50 Country Songs Everyone Should Know

Videos by American Songwriter

31. “Act Naturally”

Written by Johnny Russell.

Recorded by Buck Owens and the Buckaroos. Released 1963.

Russell’s clever bit of self-deprecation became Owens’ first chart-topper, and it later linked Liverpool to Bakersfield when the Beatles cut it (with Ringo singing lead).

32. “To Beat The Devil”

Written and recorded by Kris Kristofferson. Released 1970.

A stirring defense of art for art’s sake. “I ain’t saying I beat the Devil, but I drank his beer for nothing, and then I stole his song.”

33. “On Your Way Home”

Written by Matraca Berg and Ronnie Samoset

Recorded by Patty Loveless. Released 2003.

A jaw-dropper of a ballad. A wife confronts a wavering husband with a simple, direct and crestfallen question: “Where do you go on your way home?”

34. “‘Til I Can Make It On My Own”

Written by Tammy Wynette, George Richey and Billy Sherrill.

Recorded by Tammy Wynette. Released 1976.

This one sets a soulful melody to some of the most vulnerable lyrics Wynette ever sang. “‘Til I get used to losing you/ Let me keep on using you/ ‘Til I can make it on my own.”

35. “Boulder To Birmingham”

Written by Emmylou Harris and Bill Danoff.

Recorded by Emmylou Harris. Released 1975.

Harris’ gorgeous epitaph for her friend and mentor, Gram Parsons, penned with Bill Danoff (whose other two big hits were, get this: “Country Roads” and “Afternoon Delight”). “The hardest part is knowing I’ll survive.”

36. “Rose Colored Glasses”

Written by John Conlee and George Baber.

Recorded by John Conlee. Released 1978.

An absolute classic, written and performed at a time when country music was beginning to flounder towards urban cowboyness. The narrator knows he’s a fool, admits he’s being a fool and is resigned to continue hoping and believing. Conlee doesn’t have to tell us: we know how this ends.

37. “Single Girl, Married Girl”

Written by A.P. Carter.

Recorded by the Carter Family. Released 1927.

Well, old A.P. didn’t likely write this one, but he curated it. A crushing portrait of women’s plight. The single girl goes anywhere she pleases. The married girl has a baby on her knees. Sung from the married woman’s perspective, too.

38. “Seven Year Ache”

Written and recorded by Rosanne Cash. Released 1981.

The melody… the hooks… and the chilling reality of the narrator’s admonition, “Don’t bother calling to say you’re leaving alone/ ‘Cause there’s a fool on every corner when you’re trying to get home.”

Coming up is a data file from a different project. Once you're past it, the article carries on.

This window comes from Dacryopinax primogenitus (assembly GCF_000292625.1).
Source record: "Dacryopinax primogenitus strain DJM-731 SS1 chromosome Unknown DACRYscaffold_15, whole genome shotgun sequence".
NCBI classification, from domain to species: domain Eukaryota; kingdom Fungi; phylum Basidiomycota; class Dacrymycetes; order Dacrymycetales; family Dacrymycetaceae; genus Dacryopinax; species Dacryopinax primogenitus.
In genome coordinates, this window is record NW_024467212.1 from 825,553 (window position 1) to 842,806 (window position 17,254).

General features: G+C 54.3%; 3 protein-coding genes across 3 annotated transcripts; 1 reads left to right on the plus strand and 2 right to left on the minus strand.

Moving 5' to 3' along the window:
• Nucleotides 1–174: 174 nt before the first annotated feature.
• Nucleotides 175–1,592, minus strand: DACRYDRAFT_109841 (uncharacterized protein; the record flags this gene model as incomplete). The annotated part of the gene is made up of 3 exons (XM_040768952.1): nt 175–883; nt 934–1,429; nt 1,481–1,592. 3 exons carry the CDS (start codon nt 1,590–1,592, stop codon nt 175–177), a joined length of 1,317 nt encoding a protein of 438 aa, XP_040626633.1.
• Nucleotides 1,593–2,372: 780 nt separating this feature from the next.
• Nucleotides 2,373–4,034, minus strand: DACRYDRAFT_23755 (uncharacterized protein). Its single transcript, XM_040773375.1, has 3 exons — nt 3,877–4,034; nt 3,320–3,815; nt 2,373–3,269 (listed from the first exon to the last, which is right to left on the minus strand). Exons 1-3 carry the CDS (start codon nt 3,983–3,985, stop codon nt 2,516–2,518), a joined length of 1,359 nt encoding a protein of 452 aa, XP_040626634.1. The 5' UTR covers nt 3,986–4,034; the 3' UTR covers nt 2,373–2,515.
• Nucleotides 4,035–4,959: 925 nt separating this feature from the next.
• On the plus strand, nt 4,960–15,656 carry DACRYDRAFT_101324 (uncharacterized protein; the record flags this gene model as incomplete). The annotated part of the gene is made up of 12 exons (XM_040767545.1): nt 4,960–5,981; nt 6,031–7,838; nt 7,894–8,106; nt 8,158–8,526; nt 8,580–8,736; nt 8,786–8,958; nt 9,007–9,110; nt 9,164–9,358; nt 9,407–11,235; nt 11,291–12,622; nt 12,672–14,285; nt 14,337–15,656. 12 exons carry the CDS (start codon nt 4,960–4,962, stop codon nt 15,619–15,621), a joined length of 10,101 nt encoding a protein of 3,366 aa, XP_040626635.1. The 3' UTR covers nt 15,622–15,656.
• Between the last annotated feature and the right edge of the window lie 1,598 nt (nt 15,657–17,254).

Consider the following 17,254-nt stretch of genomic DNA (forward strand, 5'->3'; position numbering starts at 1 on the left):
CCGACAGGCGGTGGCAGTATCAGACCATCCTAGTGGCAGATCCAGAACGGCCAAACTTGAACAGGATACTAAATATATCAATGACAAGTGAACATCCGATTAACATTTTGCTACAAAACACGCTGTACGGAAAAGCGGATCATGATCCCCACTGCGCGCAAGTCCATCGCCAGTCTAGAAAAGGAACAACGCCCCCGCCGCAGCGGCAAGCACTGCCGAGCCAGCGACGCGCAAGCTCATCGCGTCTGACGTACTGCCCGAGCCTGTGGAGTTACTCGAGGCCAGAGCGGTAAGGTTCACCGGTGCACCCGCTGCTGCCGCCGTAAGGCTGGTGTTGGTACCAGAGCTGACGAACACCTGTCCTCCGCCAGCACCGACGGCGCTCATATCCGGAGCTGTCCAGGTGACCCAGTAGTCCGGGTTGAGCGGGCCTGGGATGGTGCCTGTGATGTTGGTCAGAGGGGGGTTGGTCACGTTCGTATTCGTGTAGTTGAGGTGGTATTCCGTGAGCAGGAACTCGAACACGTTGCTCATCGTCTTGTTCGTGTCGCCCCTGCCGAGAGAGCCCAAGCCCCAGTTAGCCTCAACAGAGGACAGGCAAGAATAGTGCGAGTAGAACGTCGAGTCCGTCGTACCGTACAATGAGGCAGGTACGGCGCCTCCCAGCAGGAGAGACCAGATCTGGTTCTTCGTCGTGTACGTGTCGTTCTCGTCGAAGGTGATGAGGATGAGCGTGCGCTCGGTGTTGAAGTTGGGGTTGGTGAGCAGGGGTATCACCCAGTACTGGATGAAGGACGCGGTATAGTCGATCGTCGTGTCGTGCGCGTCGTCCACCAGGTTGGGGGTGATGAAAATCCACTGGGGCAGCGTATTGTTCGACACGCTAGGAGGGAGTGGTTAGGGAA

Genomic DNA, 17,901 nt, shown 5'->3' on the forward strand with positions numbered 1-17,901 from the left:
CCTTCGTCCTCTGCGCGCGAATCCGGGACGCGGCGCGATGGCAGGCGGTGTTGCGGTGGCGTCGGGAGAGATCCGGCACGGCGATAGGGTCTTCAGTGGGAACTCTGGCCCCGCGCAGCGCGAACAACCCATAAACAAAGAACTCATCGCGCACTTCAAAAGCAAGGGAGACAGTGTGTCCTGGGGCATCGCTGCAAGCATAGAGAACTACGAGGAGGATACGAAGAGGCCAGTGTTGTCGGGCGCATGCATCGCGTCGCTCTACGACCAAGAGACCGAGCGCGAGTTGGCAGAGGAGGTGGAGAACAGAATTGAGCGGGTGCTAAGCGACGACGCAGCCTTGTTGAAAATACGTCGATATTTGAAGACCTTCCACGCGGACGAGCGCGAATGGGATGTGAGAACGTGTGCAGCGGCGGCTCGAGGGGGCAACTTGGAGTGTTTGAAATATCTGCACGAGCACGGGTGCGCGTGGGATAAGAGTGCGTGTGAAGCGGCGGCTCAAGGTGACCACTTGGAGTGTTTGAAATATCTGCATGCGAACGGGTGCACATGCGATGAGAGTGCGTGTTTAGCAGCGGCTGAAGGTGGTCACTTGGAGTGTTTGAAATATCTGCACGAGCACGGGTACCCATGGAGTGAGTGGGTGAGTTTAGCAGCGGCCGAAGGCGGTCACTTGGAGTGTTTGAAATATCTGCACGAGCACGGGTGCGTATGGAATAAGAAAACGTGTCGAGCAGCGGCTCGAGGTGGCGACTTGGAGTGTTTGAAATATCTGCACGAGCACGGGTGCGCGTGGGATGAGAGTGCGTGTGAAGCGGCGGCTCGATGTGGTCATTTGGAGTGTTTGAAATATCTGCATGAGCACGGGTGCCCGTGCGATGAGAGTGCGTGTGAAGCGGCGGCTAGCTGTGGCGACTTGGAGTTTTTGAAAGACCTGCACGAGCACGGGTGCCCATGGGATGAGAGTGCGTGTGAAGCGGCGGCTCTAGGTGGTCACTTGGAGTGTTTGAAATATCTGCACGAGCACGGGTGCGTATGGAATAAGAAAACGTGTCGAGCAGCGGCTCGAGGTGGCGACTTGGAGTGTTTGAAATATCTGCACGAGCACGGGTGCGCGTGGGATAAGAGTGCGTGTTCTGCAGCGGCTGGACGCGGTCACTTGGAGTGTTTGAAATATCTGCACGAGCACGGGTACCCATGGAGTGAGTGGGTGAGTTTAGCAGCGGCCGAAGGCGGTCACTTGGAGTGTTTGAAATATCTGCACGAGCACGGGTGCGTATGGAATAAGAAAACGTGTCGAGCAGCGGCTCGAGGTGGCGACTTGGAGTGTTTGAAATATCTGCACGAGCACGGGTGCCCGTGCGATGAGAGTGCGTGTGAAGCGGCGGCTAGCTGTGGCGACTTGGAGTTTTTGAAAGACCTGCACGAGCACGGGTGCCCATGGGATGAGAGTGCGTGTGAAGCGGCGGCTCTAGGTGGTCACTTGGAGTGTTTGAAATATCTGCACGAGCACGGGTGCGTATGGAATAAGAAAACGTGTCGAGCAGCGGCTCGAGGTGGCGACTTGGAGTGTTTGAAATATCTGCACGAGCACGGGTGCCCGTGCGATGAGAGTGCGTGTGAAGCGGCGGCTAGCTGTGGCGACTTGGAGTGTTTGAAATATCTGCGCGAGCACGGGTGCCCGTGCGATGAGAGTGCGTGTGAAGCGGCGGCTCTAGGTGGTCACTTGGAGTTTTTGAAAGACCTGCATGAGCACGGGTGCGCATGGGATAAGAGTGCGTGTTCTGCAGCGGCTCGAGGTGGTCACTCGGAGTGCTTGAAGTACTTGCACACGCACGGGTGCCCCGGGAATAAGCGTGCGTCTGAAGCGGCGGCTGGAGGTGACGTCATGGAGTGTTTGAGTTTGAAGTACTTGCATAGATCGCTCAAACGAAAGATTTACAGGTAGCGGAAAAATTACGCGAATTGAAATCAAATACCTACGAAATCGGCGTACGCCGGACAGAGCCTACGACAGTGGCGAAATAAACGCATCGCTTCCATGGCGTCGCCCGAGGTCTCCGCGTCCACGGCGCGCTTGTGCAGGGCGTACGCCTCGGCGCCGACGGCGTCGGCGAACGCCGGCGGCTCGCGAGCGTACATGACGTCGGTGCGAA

39. “Busted”

Written by Harlan Howard.

Recorded by Johnny Cash. Released 1963.

If economies rose like helicopters, this one might go out of style, but I doubt it. Such a cool and clever song, and it gives me pause every time I hear Cash, Ray Charles, Patty Loveless or any other singer who has covered this sing saying, “I was just thinking of calling on you, I’m busted.” The insinuation being… that won’t work, either.

40. “Today I Started Loving You Again”

Written by Merle Haggard and Bonnie Owens. Recorded by Merle Haggard. Released 1968.

Right to the point, and the point is problematic. “I’m right back where I’ve really always been.”

View #41-50 on Page 2 below.


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  1. Actually, “King of Broken Hearts” originally appeared on Jim Lauderdale’s 1991 debut album– Planet of Love; the soundtrack for Pure Country was released in 1992.

  2. Peter –
    Really enjoying the list. I’m making a playlist of the songs as you go. Surprisingly, I only had one of these songs on my iPod, so it’s becoming a learning (and expensive) experience.
    Thank you!

  3. I really love Elizabeth Cook’s and Sunny Sweeney’s versions of “If I Could.” Especially live! I’m surprised Peter didn’t mention Elizabeth’s since I know what a huge fan he is. 🙂

  4. You nailed it with ‘Rose Colored Glasses’! I just bought the whole album and wonder if ‘Backside of Thirty’ will soon appear on your list. John Conlee was a bit before my time, so what a great experience to hear his music.
    Also, I wrote down what I assumed your top ten would be and I had Rosanne Cash’s ‘Seven Year Ache’ at #10.

  5. I looked at the songs first and thought “Wow, someone actually think alot like me” The I looked and the author and slapped my head. Peter know knows his stuff. I was glad to see he had TVZ and Todd Snider on there, but if you ever heard Peter’s own Clown Juice you would think that belongs in there, too! Would have like to see Gram Parsons there though also.

  6. I’m not sure I gather why you use “Ira Hayes” as evidence that country songs aren’t entirely conservative vehicles as that song is a very conservative idea. The idea of speaking truth to federal powers when that power aims to limit the freedom and liberty of someone is a very conservative idea, or more accurately described, a classic liberal idea. Perhaps you’re definition of conservative ideas are what is skewed about your description, at the very least modern day conservative ideas? Perhaps you believe that the idea that freedom applies to dark skinned people as it does to those with pale skin isn’t a very conservative idea? Perhaps in the fifties, but slavery, Jim Crow, internment and relocation were very statist ideas and hardly would be attributed to what modern day conservatives would support.

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